The call comes in a joint statement by Christian Action Research & Education, Christian Concerns, Evangelical Alliance, Lawyers’ Christian Fellowship and The Christian Institute.
Last year, the Department for Education launched a consultation on plans to require out-of-school settings that give under-19s tuition or training for more than six to eight hours a week, to register with their local authority and be eligible for “risk-based” inspections by Ofsted.
The consultation, which ran until January this year, said the system would enable action to be taken against settings found to be failing to safeguard and promote the welfare of children, particularly those settings where extremist ideology is being taught.
In their statement, the Christian organisations said requiring churches to register before they are legally allowed to teach children about Christian values “is an unjustified restriction of religious liberty”.
“Whether the threshold is six hours in any week or higher, the principle of outlawing 'unregistered churches' from teaching children the gospel is an unacceptable overreach of the state,” they said.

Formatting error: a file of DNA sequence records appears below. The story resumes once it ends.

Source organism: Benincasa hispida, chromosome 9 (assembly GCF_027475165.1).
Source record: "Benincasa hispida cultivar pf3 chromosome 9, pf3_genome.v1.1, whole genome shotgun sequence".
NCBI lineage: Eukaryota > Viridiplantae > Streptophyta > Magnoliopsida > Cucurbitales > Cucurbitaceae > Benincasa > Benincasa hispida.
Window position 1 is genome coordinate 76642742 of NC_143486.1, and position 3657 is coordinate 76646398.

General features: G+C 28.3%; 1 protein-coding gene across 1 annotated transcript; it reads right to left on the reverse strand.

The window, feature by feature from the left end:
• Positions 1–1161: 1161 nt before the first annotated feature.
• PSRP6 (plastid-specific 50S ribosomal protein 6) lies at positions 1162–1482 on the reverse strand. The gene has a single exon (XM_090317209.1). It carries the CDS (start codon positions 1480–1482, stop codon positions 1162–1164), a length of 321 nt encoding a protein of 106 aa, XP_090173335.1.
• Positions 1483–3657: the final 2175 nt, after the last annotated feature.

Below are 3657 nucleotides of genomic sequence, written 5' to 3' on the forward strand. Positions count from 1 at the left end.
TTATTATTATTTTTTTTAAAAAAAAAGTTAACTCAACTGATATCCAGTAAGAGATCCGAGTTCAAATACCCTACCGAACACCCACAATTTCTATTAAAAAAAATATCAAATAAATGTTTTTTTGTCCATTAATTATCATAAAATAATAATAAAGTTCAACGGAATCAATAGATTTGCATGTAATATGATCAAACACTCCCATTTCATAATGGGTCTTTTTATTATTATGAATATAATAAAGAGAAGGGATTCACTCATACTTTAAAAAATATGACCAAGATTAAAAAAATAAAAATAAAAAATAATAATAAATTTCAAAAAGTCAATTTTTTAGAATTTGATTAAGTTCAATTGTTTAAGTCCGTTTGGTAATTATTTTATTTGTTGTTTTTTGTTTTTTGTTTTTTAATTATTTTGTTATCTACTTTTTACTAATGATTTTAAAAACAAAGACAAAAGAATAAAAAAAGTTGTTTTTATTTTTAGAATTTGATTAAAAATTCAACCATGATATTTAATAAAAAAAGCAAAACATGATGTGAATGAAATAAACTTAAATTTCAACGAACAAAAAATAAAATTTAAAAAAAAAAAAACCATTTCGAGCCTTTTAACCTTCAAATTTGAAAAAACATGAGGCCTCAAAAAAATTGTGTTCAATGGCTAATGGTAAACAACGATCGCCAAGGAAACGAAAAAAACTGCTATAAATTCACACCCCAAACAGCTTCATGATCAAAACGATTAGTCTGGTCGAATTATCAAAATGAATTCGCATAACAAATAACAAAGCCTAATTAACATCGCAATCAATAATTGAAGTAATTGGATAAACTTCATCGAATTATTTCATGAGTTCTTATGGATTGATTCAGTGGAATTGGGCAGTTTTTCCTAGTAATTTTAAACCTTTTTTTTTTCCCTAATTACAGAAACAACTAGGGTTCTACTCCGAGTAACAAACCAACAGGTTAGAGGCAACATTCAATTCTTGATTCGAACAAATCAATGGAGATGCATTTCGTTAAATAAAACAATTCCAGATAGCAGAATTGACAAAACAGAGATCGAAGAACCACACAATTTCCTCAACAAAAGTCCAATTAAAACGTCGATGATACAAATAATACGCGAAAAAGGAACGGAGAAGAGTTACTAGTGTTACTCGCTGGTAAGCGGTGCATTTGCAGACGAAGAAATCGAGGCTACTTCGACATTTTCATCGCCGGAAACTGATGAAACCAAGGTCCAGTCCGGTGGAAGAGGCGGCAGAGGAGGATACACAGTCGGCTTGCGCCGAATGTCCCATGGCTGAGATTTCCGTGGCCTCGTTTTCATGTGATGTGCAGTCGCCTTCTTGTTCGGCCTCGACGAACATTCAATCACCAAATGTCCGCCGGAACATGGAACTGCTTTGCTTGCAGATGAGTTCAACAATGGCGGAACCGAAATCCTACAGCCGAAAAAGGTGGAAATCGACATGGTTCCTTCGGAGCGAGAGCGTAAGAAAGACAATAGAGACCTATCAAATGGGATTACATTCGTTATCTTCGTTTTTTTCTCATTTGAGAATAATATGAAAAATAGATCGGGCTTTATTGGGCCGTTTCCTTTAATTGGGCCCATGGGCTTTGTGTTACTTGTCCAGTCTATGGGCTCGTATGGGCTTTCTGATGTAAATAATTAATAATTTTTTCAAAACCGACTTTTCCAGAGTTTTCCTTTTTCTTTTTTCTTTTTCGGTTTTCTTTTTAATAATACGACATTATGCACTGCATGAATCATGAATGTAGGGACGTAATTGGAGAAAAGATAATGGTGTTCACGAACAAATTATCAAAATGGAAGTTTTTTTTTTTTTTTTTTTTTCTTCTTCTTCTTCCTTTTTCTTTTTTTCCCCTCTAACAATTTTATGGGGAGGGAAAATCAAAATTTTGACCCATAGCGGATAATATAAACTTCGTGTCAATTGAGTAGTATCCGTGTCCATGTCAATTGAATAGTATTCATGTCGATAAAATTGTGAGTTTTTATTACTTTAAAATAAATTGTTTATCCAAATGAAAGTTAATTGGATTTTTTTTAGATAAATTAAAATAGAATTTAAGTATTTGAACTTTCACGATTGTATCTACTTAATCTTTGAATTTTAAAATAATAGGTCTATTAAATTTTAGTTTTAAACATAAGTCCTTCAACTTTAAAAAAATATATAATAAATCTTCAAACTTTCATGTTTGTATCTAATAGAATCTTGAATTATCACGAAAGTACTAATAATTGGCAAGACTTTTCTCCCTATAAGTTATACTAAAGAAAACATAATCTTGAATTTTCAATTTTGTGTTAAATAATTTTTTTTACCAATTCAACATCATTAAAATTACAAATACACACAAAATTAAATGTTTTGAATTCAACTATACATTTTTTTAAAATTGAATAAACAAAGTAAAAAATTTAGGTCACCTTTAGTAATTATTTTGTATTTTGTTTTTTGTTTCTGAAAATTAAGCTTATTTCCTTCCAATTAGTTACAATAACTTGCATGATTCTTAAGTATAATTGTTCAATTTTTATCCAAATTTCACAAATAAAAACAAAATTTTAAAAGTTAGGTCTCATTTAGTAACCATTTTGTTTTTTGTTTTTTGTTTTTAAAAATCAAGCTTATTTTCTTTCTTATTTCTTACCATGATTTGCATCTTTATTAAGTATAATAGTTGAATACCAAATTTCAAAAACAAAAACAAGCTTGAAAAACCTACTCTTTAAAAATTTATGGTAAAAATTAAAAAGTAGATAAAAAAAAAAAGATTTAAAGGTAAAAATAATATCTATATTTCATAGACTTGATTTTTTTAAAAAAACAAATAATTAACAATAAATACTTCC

“We do not believe Ofsted should become the state regulator of religion. For an inspector to scrutinise a Sunday school class, Bible study, youth meeting or church weekend away would be highly intrusive.”
The organisations added that the prospect of inspectors questioning volunteer leaders and children without their parents is “an unwarranted incursion into private religion and family life”.
“To require such people to submit to registration and inspection to ensure they are not encouraging terrorism is profoundly misconceived,” the statement said.
“Whilst Christians wholeheartedly support reasonable measures to prevent terrorism and violent extremism, these proposals will lead to a loss of civil liberties and create a large bureaucracy that will divert resources away from restraining extremists who reject UK law.
“Such individuals will simply ignore or effortlessly circumvent the registration requirements.”
Instead, the five organisations have called on the government to develop a targeted intelligence-led approach to tackle extremism in the UK instead of using the current proposals.
Simon McCrossan, head of public policy at The Evangelical Alliance, said: “These proposals amount to the wholesale nationalisation of youth work and the state regulation of private religious practice, more akin to 'Big Brother' than 'Big Society'.
“If implemented, there is a real risk churches will feel forced to step back from the valuable services they currently provide to young people across society.”
The DfE has been contacted for comment.